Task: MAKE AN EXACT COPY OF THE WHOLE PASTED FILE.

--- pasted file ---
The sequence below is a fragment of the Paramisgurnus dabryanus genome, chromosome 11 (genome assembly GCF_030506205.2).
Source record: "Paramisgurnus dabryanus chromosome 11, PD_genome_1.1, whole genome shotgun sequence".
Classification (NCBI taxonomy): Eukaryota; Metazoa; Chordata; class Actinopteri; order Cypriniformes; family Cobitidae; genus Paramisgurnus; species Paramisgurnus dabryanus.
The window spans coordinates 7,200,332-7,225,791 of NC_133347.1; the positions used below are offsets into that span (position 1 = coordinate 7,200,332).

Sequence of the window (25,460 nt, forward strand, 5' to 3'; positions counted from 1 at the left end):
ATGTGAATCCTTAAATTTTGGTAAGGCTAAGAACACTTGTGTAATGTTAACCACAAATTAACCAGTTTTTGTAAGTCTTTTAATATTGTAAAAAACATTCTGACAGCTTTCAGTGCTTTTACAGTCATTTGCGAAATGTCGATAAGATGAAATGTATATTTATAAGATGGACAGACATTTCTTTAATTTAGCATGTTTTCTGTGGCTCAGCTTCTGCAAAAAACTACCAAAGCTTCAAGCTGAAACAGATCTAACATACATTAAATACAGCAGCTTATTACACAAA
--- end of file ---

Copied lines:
The sequence below is a fragment of the Paramisgurnus dabryanus genome, chromosome 11 (genome assembly GCF_030506205.2).
Source record: "Paramisgurnus dabryanus chromosome 11, PD_genome_1.1, whole genome shotgun sequence".
Classification (NCBI taxonomy): Eukaryota; Metazoa; Chordata; class Actinopteri; order Cypriniformes; family Cobitidae; genus Paramisgurnus; species Paramisgurnus dabryanus.
The window spans coordinates 7,200,332-7,225,791 of NC_133347.1; the positions used below are offsets into that span (position 1 = coordinate 7,200,332).

Sequence of the window (25,460 nt, forward strand, 5' to 3'; positions counted from 1 at the left end):
ATGTGAATCCTTAAATTTTGGTAAGGCTAAGAACACTTGTGTAATGTTAACCACAAATTAACCAGTTTTTGTAAGTCTTTTAATATTGTAAAAAACATTCTGACAGCTTTCAGTGCTTTTACAGTCATTTGCGAAATGTCGATAAGATGAAATGTATATTTATAAGATGGACAGACATTTCTTTAATTTAGCATGTTTTCTGTGGCTCAGCTTCTGCAAAAAACTACCAAAGCTTCAAGCTGAAACAGATCTAACATACATTAAATACAGCAGCTTATTACACAAA